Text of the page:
1. We have heard the learned counsel for the petitioners at some length who submit that several important issues including issues of considerable public interest fall for consideration in these curative petitions. They submit that these petitions could be admitted to a full-fledged hearing and the matter examined in all its dimensions.
     
  2. The learned counsel for some of the respondents on the contrary point out that the scope for interference in a curative petition is limited to what is laid down by this Court in Rupa Ashok Hurra v. Ashok Hurra Rupa Ashok Hurra v. Ashok Hurra, 2002 4 SCC 388, which tests are not satisfied in the cases at hand. There is, therefore, no room for interference by this Court with the view already taken. They pray for dismissal of these curative petitions.
     
  3. We do not consider it necessary at this stage to delve deep into the merits of the submissions made at the Bar. All that we need to say is that since the issues sought to be raised are of considerable importance and public interest and since some of the issues have constitutional dimensions including whether the curative petitions qualify for consideration of this Court in the light of the judgment in Rupa Ashok Hurra case, it will be more appropriate if these petitions are placed before a Constitution Bench ......

It would be relevant to refer to the case of Yakub Abdul Razak Memon vs State of Maharashtra (2015) 9 SCC 552 wherein the Apex Court dismissed the Curative Petition but there was disagreement amongst the members of the Bench in as much as the procedure prescribed under the law has been violated while dealing with the Curative Petition and that too while dealing with life of a person. The Judge expressed his dissent as he felt that the mandatory procedure prescribed under law & the rules had not been followed.

On reference, another bench of the Court, dismissing the view of the dissenting Judge that the rules had not been followed meticulously held thus:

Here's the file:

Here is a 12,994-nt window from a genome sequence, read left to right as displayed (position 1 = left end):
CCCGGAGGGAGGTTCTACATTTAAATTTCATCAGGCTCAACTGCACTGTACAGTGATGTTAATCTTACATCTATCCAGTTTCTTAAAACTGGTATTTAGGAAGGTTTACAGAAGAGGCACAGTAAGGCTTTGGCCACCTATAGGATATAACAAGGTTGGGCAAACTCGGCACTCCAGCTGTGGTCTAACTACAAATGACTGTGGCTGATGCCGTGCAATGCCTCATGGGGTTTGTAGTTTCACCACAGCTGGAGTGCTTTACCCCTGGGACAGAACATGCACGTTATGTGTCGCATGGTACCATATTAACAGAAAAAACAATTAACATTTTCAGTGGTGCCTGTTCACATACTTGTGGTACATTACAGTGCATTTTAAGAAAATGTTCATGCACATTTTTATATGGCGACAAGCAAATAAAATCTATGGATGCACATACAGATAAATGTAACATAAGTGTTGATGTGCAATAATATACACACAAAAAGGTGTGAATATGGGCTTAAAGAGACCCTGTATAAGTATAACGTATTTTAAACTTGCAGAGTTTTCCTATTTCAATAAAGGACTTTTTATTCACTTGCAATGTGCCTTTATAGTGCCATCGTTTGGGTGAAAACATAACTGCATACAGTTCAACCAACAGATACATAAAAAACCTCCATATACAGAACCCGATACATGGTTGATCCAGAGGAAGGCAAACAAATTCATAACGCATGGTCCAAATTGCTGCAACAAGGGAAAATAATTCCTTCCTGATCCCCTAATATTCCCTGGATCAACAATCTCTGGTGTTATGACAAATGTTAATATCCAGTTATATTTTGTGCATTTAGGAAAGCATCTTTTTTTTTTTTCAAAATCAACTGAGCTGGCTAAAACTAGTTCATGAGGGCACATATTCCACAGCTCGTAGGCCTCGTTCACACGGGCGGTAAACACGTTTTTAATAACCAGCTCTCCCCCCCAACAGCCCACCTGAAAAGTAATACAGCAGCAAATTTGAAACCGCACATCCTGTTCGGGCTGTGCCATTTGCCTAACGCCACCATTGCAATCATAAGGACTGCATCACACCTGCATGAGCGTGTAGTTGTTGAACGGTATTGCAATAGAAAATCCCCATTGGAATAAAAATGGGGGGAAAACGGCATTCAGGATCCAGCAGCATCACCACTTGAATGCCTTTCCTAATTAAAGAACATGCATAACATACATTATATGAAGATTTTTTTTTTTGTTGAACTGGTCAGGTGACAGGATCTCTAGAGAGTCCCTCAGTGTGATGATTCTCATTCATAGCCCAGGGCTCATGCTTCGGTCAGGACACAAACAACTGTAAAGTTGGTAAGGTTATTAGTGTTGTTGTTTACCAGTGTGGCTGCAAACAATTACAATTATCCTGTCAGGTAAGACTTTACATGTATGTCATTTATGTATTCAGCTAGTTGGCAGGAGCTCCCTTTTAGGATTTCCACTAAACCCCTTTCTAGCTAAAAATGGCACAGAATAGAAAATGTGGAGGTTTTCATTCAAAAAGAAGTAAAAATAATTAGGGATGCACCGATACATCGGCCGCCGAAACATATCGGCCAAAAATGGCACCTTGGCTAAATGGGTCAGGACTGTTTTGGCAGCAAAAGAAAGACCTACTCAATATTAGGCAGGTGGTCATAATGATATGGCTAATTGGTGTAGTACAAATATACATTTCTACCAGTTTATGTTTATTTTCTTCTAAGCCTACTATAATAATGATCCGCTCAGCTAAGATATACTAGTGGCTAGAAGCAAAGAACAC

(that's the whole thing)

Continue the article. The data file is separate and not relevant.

......we hold that the curative petition that was decided by three senior-most Judges of this Court, can neither be regarded as void or nullity nor can it be said that there has been any impropriety in the constitution of the Bench.

The Judges, who delivered the main judgment admittedly were not available in office. If as a principle it is laid down that the Judges who decide the review in the absence of the judges who have demitted the office, are to be made parties by a judicial imperative that would not be appropriate. We are absolutely conscious that a judgment is not to be read as a statute, but definitely a judgment has to be understood in proper perspective. We emphasize on the judgment as the rules have been framed in consonance with the judgment and not in deviation thereof.

It is apposite to refer to Central Bureau of Investigation and Ors Vs. Keshub Mahindra And Ors., (2011) 6 SCC 216 wherein the Apex Court considered the scope of the Curative Petitions and held thus:
It is clear to us that in the criminal revisions filed by the CBI and the State of M.P. the legal position is correctly stated. But the curative petitions are based on a plea that is wrong and fallacious.

............Moreover, no ground falling within the parameters of Rupa Ashok Hurra vs. Ashok Hurra 2002 (4) SCC 388 is made out in the curative petitions. Also, no satisfactory explanation is given to file such curative petitions after about 14 years from 1996 judgment of the Supreme Court. The curative petitions are therefore dismissed

Thus, it is true that the Apex Court is loathe in entertaining and allowing Review/Curative Petitions, yet it would be improper & incorrect to say that the Review/Curative Petitions are illusory & namesake and serve no useful purpose.

Written By: Inder Chand Jain
Ph no: 8279945021, Email: [email protected]

Law Article in India

Ask A Lawyers

You May Like

Legal Question & Answers



Lawyers in India - Search By City

Copyright Filing
Online Copyright Registration


LawArticles

Section 482 CrPc - Quashing Of FIR: Guid...

Titile

The Inherent power under Section 482 in The Code Of Criminal Procedure, 1973 (37th Chapter of th...

Whether Caveat Application is legally pe...

Titile

Whether in a criminal proceeding a Caveat Application is legally permissible to be filed as pro...

How To File For Mutual Divorce In Delhi

Titile

How To File For Mutual Divorce In Delhi Mutual Consent Divorce is the Simplest Way to Obtain a D...

Copyright: An important element of Intel...

Titile

The Intellectual Property Rights (IPR) has its own economic value when it puts into any market ...

The Factories Act,1948

Titile

There has been rise of large scale factory/ industry in India in the later half of nineteenth ce...

Law of Writs In Indian Constitution

Titile

Origin of Writ In common law, Writ is a formal written order issued by a body with administrati...

Lawyers Registration
Lawyers Membership - Get Clients Online


File caveat In Supreme Court Instantly